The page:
This is a beginning of the story about the What of my travels.
I was on my way to Sweden, passing through Denmark where I met a few very nice, kind and warm hearted elderly. Well, errr, this were people of 65 and 67 and not not by the hair of my chinny chin chin would I ever (or at least not yet) dare to call them old. I met these cheerful people after I’d send them a request to surf their couch*. It was Birte from Sønderborg in South Denmark, and Maja and Erling who live at a very nice house near the village of Æskebjærg, on the Island Sjælland (ok to be honest, I think it is simply Eskjeberg).
[in this place I wished I could share their faces with you, but I decided not to because of of privacy matters]
In Denmark at Maja and Erlings place
The thought had occurred to me that I could interview people I would stay at. I had been preparing the stays by writing a list of topics and questions growing older that we could discuss. Maybe. If it wouldn’t seem to intrusive or unnatural in the talks we would have. I had quite a long list, with factual questions about family, mobility, spare time, work, politics, shopping, travelling, housing and food. Pretty practical questions, that turn out to be very obvious when you spend 3 days in someones house. No need to ask Birte -for instance- how she gets around, when she just showed me the surroundings in her car and talked proudly about her Couch Surfing Bikes, one for her, one for the surfers.
Then there are also questions that belong more to the personal sphere. Questions about life. About the future, the good things and the fears of growing older. About things that did and did not work out in life. Important decisions that have been made. The question “How old do you feel?” and my favorite up to now: “Do you feel rich?” (Well, what would you say?). On the list are also the more social questions, that require deeper thinking about how growing old is perceived by others in society. How old do you have to be, to be considered old? How old does society want you to become? And what practical changes would ageing mean for your life as you know it?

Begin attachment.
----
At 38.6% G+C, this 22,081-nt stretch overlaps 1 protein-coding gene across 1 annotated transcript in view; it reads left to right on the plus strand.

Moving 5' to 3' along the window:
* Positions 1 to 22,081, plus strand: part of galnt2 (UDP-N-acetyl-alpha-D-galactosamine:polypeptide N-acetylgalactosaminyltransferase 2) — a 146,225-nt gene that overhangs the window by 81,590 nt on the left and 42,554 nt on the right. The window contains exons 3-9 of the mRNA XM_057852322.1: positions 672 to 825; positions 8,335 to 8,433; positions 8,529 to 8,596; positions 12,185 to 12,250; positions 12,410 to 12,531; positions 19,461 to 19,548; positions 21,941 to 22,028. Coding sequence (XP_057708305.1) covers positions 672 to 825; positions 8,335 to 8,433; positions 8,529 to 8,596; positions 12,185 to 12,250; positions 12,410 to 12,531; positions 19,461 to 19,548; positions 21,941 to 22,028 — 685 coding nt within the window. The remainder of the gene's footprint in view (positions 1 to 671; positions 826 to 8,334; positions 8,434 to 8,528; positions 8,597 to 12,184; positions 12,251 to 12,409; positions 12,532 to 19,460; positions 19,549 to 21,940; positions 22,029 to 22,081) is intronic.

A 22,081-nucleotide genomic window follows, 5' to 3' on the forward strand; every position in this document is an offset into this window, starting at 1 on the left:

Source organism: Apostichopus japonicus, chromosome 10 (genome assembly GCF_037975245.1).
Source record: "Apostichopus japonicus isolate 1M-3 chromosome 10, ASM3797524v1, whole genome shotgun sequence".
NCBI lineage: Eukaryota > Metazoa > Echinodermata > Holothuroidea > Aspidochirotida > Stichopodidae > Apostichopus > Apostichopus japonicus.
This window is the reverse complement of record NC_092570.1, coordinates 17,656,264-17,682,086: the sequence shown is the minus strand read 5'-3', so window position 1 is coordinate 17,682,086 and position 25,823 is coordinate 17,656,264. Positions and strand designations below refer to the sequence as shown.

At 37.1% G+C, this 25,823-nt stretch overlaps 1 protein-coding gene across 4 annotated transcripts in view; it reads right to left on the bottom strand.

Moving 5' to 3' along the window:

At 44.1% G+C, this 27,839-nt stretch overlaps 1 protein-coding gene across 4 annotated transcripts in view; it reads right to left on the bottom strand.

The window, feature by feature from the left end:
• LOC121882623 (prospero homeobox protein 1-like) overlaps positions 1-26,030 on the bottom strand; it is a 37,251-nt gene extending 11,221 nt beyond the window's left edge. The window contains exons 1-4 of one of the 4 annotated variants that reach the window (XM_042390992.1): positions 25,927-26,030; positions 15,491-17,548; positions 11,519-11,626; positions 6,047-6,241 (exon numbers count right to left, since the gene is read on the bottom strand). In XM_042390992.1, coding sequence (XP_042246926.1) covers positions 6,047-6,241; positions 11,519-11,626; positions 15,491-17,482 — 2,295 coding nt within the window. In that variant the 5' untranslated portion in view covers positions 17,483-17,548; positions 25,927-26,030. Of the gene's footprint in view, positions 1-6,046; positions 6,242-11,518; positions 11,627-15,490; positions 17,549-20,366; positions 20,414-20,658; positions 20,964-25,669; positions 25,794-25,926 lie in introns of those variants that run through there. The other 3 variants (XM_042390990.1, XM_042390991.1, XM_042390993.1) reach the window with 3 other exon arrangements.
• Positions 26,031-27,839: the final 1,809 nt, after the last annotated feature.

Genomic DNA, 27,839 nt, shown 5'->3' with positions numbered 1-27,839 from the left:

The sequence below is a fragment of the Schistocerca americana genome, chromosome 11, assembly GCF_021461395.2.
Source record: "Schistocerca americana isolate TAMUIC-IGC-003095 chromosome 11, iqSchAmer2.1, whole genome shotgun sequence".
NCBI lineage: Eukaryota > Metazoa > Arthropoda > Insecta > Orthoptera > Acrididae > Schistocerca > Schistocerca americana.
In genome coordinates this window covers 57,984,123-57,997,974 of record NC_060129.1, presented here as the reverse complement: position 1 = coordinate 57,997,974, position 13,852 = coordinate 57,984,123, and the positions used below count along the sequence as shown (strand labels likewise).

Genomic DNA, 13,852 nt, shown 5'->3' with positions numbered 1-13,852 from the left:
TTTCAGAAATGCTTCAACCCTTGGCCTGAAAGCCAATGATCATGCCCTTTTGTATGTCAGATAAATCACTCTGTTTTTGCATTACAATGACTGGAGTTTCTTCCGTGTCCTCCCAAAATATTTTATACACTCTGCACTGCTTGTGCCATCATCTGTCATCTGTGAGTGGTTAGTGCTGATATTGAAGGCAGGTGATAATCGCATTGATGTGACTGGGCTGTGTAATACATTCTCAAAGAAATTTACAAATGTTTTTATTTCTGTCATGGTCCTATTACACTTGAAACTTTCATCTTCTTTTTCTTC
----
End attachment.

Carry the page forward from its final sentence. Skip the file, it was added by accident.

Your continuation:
Pom pom pom pom (F G A Bb)
Until now, when visiting Birte, Maja and Erling, I didn’t do interviews in a strict sense. We walked, we talked, we ate, we talked, we drove through Denmark and we talked. I mostly asked questions, they talked, but not exclusively. Sometimes it felt a bit awkward asking a certain question, but since all three were prepared for an interview they were very happy to answer them.
Maja thanked me for asking these questions, for being interested, saying that the questions made them think and discuss the topic of growing older too. If this should be the outcome of my travels, that I’ve made people think and talk about it together, then I would be a happy camper. Err, surfer.
Some things I’ve learned:
– People generally like to share thoughts about their life. If you are respectful, there is no need for awkwardness.
– The age of 60-70 brings a lot of changes to life. I think I might stick to looking for these seniors throughout my travels.
– Mondays are for long travels or staying in
– Copenhagen is a great city to spend your birthday with friends (thanks for all the wishes through all communication systems imaginable!)
Oh! And then some friends told me about this nice TED blog by Elisabeth Jacobs: ‘What is is to grow old in different parts of the world‘, that I like to share with you. It covers some of the topics that I thought of, but also brings some new questions, i.e. “Do the elderly have special powers?” (haha! cool) and “What are traditions surrounding old age in your culture?”. Nice ones. I might adopt! Thank you, Marieke and Monqi : )
In 10 minutes I leave for a 10 days silence meditation course in Ödeshög, 1 hour north from where I am now. There will be no couches to surf, no questions to ask others but myself, no road to trip… I’ll be back in May.
A small gift of silence from Sweden
Happy easter, fijn pasen, glad påsk!
*Couch Surfing is a world wide hospitality network where people offer their couch (or guest room, or even sometimes their garden or simply a nice meal). It is about meeting people from different cultures and sharing experiences.